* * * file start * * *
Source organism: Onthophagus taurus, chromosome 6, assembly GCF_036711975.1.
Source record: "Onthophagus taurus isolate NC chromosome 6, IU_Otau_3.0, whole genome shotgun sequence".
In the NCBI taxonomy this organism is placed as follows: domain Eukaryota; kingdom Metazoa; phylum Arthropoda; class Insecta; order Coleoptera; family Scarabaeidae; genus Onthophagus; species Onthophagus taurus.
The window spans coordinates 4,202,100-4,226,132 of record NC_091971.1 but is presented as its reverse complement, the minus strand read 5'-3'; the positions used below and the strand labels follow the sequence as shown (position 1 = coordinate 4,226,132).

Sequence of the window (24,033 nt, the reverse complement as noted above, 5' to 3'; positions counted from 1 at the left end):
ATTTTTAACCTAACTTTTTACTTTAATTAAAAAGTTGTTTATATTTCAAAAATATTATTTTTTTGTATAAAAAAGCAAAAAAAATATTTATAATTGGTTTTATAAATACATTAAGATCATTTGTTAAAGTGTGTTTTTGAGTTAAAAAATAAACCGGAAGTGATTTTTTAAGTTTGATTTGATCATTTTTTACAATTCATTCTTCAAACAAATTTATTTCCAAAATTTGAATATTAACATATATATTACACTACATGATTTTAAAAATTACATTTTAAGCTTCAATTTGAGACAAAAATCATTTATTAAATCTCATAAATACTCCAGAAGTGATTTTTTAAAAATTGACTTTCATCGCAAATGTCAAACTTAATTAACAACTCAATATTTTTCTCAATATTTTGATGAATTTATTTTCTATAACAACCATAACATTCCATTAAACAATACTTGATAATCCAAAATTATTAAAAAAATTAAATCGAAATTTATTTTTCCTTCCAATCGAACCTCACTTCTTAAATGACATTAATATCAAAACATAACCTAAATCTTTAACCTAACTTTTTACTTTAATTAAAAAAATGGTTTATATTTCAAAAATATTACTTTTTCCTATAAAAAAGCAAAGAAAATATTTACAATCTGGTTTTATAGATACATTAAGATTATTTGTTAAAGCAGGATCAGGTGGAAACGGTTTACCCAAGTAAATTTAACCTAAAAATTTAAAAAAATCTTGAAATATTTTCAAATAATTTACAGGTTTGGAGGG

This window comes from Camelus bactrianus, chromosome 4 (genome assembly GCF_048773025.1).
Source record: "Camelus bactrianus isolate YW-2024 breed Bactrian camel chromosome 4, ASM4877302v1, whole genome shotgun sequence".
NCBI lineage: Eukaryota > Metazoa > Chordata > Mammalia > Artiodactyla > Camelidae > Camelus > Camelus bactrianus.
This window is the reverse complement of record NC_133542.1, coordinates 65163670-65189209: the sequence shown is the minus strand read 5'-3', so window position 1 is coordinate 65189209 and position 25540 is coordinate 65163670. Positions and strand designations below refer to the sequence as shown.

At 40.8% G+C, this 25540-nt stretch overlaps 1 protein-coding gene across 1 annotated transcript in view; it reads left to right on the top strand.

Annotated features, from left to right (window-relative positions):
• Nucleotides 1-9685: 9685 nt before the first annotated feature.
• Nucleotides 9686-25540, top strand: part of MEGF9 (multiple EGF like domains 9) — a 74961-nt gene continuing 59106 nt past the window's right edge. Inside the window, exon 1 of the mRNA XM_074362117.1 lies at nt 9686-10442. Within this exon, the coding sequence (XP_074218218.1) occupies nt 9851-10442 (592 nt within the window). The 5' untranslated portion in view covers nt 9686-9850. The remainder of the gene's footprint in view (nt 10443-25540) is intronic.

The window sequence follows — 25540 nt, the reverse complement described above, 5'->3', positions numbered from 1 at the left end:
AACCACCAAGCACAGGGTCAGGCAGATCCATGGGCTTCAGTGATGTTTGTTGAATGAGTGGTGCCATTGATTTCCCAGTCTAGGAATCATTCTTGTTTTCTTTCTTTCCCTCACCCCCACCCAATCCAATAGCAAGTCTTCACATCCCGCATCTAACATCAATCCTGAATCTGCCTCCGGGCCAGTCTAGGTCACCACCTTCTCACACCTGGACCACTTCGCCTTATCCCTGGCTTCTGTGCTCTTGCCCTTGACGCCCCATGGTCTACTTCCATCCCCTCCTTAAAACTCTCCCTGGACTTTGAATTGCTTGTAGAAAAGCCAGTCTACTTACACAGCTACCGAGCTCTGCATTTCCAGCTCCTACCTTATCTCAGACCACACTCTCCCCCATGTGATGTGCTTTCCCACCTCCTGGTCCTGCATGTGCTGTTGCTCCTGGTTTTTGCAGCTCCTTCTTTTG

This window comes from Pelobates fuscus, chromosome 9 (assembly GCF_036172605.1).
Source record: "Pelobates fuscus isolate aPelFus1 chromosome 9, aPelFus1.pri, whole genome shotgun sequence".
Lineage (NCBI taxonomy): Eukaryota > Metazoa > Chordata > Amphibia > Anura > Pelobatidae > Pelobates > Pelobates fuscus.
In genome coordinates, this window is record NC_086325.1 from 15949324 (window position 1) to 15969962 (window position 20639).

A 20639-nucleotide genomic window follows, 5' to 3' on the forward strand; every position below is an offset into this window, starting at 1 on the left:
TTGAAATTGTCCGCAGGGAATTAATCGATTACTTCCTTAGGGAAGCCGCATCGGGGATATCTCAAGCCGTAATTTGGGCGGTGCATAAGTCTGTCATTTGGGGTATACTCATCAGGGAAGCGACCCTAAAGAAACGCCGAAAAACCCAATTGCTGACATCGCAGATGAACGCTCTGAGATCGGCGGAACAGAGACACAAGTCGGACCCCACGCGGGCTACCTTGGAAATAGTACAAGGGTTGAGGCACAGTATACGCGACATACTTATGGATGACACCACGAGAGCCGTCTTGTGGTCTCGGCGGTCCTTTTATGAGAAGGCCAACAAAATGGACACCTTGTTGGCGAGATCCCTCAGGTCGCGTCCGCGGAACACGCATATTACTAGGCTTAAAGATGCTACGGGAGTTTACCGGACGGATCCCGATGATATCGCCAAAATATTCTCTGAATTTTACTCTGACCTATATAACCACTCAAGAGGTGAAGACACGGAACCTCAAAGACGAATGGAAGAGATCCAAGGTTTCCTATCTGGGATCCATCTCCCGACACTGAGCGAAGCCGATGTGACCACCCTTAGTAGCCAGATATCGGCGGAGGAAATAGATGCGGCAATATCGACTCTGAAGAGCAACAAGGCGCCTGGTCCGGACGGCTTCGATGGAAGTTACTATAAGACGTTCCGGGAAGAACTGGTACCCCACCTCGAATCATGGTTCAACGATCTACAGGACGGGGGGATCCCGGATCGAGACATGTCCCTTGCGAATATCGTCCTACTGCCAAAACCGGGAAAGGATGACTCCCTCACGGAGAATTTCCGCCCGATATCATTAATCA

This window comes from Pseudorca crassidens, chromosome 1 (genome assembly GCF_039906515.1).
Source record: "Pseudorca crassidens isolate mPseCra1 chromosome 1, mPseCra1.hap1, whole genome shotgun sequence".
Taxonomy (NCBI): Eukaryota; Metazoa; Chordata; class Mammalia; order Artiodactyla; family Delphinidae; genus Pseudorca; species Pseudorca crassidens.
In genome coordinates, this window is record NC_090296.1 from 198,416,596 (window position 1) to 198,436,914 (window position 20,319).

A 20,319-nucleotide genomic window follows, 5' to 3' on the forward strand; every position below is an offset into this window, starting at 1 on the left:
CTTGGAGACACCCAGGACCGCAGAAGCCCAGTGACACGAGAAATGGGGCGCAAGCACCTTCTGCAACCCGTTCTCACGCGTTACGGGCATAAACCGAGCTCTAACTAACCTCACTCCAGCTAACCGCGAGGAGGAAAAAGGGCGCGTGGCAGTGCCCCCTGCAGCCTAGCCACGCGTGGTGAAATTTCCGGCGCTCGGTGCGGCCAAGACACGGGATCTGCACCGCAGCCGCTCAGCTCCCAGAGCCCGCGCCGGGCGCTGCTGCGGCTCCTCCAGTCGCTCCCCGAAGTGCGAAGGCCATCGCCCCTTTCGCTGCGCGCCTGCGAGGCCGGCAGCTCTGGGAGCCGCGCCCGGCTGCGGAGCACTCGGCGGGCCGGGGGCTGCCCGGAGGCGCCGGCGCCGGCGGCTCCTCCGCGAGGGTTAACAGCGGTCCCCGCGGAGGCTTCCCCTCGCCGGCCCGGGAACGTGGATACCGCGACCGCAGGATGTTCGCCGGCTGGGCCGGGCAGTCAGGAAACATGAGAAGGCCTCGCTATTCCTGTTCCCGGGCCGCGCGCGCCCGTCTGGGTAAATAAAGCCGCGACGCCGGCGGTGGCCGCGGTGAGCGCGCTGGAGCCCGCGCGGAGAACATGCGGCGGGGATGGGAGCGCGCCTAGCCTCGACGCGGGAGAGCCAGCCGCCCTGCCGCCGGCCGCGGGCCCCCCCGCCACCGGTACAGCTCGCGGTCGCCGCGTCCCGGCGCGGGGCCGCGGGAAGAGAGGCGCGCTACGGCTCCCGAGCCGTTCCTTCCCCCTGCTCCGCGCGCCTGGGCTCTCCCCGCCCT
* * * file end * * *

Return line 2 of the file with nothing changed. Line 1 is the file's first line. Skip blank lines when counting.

Source record: "Onthophagus taurus isolate NC chromosome 6, IU_Otau_3.0, whole genome shotgun sequence".